Help needed to assist dying western red cedars
When the water rises in the spring and early summer, it creates a magical scene in this forest of cedars along McDonald Creek in Glacier National Park. Glacier has lost many red cedars in recent years to wildfire. The species is dying across the Pacific Northwest and drought is a suspect.
A Washington State University scientist is asking both volunteers and professionals for help in Montana documenting western red cedar dieback.
Joey Hulbert said in the Northwest U.S. there is an alarming rate of cedars in trouble and the problem has amplified over just the past few years.
The dieback, as its called, usually begins in the top of the tree and works its way down the tree to the base until the entire tree is dead.
During a recent talk with the Flathead Chapter of the Montana Native Plant Society, Hulbert said they’ve been gathering data in states like Washington and Oregon, but less is known about what’s happening in Montana and points farther east.
Hulbert said the dieback is a “tragedy” in the Pacific Northwest as the tree is intertwined with the culture of indigenous tribes.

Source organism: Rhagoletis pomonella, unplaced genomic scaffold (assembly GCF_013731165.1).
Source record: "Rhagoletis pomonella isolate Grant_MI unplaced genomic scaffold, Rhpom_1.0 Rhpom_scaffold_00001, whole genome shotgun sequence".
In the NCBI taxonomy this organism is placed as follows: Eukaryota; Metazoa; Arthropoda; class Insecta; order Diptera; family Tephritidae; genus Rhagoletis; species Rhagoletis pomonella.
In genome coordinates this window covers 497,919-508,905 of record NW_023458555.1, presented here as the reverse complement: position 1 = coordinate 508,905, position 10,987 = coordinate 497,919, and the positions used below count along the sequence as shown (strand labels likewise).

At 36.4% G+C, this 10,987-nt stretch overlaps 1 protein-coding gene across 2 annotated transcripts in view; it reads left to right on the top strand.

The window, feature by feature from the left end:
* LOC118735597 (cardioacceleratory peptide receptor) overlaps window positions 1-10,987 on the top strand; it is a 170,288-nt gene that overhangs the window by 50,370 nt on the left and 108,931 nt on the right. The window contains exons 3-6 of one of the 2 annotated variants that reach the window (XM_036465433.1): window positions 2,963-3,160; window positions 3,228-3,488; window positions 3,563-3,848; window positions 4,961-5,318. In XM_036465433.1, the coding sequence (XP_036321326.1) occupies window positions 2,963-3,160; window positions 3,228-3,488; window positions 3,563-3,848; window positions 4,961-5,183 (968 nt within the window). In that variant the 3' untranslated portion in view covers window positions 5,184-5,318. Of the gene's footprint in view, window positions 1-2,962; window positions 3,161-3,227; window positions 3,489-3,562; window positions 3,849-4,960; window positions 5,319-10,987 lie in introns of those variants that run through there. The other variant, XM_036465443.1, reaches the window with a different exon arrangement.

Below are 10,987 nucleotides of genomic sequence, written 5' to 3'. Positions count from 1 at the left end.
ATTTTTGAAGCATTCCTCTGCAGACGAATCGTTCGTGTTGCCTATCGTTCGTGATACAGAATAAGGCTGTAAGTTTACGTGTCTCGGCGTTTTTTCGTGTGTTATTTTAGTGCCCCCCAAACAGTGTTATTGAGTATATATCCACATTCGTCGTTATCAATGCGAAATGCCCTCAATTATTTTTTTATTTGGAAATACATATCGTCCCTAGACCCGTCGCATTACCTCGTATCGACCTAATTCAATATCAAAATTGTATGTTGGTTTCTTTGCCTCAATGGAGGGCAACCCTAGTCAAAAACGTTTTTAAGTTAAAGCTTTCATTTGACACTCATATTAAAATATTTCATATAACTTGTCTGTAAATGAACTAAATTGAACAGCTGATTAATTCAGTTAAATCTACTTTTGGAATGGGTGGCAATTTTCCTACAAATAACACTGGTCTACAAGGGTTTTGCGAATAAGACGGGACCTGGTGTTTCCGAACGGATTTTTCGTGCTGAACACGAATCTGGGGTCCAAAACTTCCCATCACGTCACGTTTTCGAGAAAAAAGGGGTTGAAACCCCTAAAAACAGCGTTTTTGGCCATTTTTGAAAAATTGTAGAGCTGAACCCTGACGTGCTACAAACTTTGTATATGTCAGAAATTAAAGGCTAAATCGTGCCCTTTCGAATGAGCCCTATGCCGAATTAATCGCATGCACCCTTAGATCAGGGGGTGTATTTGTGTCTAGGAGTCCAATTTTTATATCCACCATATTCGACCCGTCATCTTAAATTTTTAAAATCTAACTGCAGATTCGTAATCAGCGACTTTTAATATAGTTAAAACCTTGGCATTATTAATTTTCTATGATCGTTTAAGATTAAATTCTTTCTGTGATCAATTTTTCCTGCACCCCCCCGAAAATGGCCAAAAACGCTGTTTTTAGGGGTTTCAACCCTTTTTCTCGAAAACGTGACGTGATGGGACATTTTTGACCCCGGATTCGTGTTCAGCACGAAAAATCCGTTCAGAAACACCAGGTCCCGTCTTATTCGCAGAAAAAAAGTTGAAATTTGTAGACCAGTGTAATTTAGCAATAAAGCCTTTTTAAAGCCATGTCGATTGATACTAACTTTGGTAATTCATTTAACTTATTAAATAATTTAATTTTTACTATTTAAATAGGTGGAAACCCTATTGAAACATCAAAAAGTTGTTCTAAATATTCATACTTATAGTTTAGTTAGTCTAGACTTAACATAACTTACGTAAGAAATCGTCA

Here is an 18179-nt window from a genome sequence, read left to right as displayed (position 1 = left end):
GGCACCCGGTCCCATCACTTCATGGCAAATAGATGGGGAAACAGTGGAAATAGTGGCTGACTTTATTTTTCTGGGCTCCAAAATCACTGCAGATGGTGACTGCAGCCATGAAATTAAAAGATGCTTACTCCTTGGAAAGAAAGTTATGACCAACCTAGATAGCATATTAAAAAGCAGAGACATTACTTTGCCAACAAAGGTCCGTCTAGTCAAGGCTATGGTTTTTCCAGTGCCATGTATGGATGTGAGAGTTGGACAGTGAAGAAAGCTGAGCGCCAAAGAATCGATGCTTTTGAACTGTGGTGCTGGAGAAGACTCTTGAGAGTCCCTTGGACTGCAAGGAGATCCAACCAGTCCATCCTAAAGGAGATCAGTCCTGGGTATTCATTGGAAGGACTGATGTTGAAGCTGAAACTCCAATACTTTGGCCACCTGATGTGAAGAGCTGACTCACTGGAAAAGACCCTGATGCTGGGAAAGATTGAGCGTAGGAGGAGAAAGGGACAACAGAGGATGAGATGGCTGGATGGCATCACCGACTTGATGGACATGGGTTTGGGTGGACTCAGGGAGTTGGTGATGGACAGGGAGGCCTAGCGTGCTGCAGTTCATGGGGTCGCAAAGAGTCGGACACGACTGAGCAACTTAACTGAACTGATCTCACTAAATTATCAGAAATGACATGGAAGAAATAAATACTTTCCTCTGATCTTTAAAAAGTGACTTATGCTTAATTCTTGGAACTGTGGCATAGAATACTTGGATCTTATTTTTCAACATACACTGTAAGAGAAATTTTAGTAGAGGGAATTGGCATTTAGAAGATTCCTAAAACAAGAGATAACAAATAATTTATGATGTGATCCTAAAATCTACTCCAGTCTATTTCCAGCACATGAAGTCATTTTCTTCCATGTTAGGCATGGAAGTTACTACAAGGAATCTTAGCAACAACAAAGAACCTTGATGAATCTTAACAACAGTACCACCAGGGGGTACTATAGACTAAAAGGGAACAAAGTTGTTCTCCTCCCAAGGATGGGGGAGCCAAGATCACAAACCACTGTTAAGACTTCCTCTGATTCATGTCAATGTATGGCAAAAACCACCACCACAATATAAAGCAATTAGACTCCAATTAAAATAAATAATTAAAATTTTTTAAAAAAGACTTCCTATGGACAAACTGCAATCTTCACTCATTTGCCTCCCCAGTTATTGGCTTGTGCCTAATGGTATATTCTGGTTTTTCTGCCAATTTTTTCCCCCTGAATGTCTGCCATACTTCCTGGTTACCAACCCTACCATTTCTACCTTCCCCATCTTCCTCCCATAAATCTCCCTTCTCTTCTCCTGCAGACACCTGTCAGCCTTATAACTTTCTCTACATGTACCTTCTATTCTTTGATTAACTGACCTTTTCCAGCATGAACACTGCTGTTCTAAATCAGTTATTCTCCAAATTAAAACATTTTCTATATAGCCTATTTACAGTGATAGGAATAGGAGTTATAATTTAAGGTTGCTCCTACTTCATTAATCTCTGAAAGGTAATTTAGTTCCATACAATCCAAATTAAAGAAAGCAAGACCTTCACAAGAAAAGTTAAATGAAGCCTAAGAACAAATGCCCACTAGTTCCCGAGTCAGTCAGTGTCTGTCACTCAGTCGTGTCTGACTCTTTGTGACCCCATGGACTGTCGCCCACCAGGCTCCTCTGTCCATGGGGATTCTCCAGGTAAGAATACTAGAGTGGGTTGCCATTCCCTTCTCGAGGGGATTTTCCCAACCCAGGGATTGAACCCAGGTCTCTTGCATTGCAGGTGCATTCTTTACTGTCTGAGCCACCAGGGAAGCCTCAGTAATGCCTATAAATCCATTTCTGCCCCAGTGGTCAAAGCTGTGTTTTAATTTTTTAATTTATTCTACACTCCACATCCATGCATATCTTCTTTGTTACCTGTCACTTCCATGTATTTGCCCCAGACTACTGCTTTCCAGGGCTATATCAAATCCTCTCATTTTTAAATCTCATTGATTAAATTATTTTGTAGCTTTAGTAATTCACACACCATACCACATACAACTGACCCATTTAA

It’s also a critically important species and a coveted wood product.
In Glacier National Park, where species is at its eastern-most edge, there are groves that are 500-plus years old.
The problem in the park to date hasn’t been dieback so much as it has been from direct death from wildfires in recent years. The Robert Fire of 2003 burned into old growth cedars along the north shore of Lake McDonald and then the Howe Ridge Fire in 2018 did even more damage.
On the south shore, the Sprague Creek Fire in 2017 burned old growth forests on the south side of the lake.
Overall, the reason for the dieback, scientists are finding, is longterm drought and heat. The drought likely weakens the trees and then they become susceptible to other pests, although that research is still ongoing, Hulbert noted.
Hulbert is hoping that citizen scientists and others will get involved to monitor cedars in their own backyards and woods in Montana. They want to know where the trees are healthy and where they aren’t and eventually create landscape scale maps of the areas with dieback.
They also want to identify trees that may be more drought tolerant, so they could be cultivated in the future.
People can learn more about the program at foresthealth.org.
Monitoring is simple with the use of the iNaturalist app and a cell phone or tablet.
Folks who are interested can sign up at: https://foresthealth.org/scientists/